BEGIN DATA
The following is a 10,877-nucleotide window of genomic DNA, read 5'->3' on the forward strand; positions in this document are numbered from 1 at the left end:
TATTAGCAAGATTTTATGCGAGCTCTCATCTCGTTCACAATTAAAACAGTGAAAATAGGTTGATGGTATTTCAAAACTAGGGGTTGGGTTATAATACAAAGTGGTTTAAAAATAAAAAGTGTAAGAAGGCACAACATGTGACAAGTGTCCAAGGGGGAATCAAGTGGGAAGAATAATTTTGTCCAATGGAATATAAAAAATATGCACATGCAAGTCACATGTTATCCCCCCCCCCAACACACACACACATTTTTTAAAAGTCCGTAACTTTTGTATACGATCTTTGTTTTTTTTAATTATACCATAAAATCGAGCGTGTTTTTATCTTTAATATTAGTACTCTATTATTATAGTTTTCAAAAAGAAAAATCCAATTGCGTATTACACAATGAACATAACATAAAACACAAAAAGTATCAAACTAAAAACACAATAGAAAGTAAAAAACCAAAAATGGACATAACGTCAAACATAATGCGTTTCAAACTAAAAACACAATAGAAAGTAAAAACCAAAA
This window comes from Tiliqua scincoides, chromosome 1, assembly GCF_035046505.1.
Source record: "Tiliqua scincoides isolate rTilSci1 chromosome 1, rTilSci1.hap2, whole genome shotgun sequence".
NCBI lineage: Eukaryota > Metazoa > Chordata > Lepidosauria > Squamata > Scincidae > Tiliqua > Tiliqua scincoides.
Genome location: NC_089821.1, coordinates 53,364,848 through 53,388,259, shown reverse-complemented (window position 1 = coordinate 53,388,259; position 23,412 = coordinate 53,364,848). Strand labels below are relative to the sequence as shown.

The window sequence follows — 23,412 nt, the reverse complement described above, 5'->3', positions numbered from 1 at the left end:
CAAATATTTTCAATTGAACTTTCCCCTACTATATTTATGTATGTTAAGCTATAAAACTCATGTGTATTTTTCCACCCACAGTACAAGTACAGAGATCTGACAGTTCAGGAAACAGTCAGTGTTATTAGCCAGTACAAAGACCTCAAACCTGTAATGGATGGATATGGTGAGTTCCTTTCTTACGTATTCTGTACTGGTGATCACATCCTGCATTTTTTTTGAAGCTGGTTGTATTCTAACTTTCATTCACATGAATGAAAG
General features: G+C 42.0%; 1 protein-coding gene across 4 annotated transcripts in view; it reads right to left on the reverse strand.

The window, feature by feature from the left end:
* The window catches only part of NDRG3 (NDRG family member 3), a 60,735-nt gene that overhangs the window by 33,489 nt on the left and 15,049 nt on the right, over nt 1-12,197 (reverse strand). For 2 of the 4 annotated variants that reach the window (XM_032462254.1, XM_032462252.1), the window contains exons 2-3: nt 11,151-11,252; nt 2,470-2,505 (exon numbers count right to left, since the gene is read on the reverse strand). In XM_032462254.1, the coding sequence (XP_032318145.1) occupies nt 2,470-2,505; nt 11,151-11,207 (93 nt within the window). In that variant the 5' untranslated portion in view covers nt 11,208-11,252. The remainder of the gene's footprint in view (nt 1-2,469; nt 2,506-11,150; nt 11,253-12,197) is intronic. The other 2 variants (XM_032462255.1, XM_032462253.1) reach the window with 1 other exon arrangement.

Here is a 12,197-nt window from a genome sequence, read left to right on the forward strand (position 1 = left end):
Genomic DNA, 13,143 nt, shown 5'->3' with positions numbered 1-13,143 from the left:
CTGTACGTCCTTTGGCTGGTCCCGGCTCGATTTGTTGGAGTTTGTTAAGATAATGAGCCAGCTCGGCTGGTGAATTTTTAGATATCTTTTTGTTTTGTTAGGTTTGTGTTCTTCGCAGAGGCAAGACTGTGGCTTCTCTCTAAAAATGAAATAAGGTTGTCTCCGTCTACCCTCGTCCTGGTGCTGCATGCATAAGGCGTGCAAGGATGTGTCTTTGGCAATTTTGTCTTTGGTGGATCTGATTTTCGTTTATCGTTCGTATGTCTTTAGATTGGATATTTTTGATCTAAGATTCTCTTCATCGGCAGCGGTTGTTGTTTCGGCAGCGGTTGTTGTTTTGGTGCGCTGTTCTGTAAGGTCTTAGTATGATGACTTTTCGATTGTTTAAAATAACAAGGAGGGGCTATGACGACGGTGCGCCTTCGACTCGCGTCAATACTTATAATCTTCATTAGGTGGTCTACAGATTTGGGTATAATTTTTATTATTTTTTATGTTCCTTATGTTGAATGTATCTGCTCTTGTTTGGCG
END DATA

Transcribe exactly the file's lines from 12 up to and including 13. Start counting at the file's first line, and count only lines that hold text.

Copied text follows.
Here is a 12,197-nt window from a genome sequence, read left to right on the forward strand (position 1 = left end):
Genomic DNA, 13,143 nt, shown 5'->3' with positions numbered 1-13,143 from the left: